Tuesday 14 February 2023

British & Irish Botany: issue 5.1 published

Eric Greenwood recording
Dipsacus laciniatus at Bidston Marsh
on the Wirral Peninsula
Image: B. D. Greenwood
We've just published the first issue of volume 5 of British & Irish Botany, our Open Access online scientific journal: another varied feast of contributions, encompassing vegetation dynamics, dispersal ecology, botanical history, ethnobotany and systematics.

The latest issue kicks off with two papers about the plants of particular habitats. First, the late Michael Prosser et al. discuss how phytosociology informs the conservation of species-rich meadows in hydrologically dynamic habitats, and how an example from British floodplains could help inform the debate around this subject in a wider European context. Following Michael's death, the paper has been completed by Michael's co-authors, Hilary Wallace and David Gowing, and is published as a tribute to one of Britain's most assiduous and most able phytosociologists.

Then we have a final paper from the late Eric Greenwood, who sadly died late last year, having just submitted his comprehensive analysis of changes to the coastal flora of the Wirral peninsula on Merseyside. Eric's wife Barbara worked with us to bring this paper to publication and we extend to her our thanks and our condolences. Eric had been an active BSBI member for 59 years and was made an Honorary Member in recognition of his many years of service to the Society. His obituary will be published in a future issue of BSBI News and on our obituaries webpage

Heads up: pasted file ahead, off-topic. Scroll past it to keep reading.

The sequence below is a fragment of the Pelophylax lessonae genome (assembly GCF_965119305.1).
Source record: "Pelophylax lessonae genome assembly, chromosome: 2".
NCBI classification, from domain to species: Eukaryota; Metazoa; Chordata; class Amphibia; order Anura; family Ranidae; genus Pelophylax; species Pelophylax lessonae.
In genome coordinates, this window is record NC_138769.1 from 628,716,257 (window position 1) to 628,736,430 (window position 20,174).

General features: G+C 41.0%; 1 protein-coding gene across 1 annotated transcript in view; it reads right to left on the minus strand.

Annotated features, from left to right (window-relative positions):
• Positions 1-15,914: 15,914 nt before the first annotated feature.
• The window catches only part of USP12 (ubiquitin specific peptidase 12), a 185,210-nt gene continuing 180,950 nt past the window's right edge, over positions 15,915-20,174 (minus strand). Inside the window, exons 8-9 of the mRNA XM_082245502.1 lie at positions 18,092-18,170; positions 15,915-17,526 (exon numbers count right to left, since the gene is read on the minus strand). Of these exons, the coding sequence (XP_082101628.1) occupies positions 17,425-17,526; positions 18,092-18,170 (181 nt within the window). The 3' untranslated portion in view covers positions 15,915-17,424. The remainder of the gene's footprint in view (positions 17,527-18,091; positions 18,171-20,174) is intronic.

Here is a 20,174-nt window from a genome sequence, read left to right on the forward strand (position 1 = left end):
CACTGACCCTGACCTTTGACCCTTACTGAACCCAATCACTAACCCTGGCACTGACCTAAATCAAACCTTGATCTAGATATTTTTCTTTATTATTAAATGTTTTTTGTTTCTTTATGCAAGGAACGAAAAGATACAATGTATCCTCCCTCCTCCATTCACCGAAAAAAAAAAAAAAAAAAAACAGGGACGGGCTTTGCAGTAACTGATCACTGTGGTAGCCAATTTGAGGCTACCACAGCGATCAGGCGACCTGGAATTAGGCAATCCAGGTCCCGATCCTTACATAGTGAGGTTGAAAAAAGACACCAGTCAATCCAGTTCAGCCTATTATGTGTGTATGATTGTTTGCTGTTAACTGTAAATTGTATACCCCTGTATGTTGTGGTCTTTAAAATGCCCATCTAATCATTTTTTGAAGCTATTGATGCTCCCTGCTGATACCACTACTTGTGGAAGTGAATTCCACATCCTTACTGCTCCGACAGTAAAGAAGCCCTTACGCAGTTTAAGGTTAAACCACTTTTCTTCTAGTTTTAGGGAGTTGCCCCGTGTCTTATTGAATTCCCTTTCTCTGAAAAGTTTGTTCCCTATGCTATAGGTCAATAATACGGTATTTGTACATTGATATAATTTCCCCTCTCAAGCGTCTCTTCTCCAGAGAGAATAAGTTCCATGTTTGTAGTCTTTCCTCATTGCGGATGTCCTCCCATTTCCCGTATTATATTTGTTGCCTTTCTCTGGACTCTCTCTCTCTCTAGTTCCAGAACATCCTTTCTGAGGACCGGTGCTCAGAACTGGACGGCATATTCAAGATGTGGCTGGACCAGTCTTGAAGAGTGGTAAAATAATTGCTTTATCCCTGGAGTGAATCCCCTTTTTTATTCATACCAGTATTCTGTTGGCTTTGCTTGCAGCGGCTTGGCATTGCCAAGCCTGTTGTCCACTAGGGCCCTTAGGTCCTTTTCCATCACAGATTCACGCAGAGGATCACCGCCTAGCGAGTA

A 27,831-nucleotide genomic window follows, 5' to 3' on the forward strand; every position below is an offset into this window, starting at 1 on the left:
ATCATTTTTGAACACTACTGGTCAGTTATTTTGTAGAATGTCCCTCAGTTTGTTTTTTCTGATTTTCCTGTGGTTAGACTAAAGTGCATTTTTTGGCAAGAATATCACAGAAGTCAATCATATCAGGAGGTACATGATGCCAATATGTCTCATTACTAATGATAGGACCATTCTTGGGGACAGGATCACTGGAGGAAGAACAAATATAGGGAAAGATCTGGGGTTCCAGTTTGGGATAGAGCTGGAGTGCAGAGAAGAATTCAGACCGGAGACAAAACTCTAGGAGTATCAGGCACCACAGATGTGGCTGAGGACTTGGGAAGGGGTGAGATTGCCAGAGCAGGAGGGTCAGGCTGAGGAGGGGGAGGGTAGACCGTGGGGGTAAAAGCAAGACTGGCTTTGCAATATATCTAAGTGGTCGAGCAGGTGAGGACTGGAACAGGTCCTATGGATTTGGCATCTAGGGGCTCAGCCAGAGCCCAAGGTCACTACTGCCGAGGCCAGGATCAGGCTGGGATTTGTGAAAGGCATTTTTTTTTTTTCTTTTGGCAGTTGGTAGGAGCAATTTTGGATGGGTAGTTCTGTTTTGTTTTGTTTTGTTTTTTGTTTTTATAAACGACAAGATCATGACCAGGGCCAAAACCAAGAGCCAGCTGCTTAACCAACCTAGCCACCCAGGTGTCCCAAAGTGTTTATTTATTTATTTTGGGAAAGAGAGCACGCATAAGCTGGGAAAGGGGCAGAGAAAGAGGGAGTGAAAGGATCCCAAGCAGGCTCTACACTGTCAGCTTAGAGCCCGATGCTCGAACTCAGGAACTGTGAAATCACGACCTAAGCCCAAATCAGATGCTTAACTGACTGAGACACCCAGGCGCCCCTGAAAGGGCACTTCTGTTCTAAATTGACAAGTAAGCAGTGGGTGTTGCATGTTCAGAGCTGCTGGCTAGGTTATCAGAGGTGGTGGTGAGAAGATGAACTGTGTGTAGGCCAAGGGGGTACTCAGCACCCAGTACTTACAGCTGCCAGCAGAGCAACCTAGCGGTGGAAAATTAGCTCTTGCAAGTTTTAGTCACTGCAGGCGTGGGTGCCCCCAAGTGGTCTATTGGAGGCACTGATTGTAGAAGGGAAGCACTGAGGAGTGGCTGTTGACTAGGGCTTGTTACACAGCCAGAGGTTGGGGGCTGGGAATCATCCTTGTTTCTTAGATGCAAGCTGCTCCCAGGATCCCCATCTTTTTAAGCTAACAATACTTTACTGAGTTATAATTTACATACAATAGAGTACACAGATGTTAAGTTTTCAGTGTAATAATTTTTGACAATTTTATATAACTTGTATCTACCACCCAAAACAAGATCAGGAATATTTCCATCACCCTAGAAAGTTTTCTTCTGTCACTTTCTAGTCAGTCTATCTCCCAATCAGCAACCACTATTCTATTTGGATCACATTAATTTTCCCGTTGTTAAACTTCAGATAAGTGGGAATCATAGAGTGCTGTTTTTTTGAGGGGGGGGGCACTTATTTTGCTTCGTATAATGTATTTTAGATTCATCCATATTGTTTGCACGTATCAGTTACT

Centaurea debauxii
Image: C. Skilbeck
Our next two papers focus on seeds and their dispersal: the first record from a NW European shore of the seed of the pan-tropical Yellow Water Pea; and a discussion on achene dispersal in British and Irish Knapweeds Centaurea.

British & Irish Botany also publishes papers on subjects such as historical botany and uses of plants by humans, and we have two examples for you in this latest issue: Chris Preston and David Pearman discuss C17th botanist Edward Lhwyd and the plants listed from Glamorgan in Camden's 'Britannia', while Michael Braithwaite considers whether the distribution patterns of plants used by humans as food can provide us with any clues as to whether those plants are native or introducedFind out more about the subjects covered in the journal on this page

Broad-leaved Helleborine
recorded in Northumberland; 
note the purple discolouration to the pedicel
Image: J. Richards

We close this issue with a paper proposing a botanical name for a well-known Hylotelephium (Sedum) and a note postulating that pedicel colour does not separate Dune Helleborine from Lindisfarne Helleborine. 

We hope that all our readers will find something of interest in this latest issue and would encourage submissions; here are the submission guidelines and if you are unsure whether or not your manuscript meets our criteria, you can always contact the Editorial Team at bib@bsbi.org for an informal chat. 

Meanwhile, we hope that you enjoy reading British & Irish Botany 5.1.

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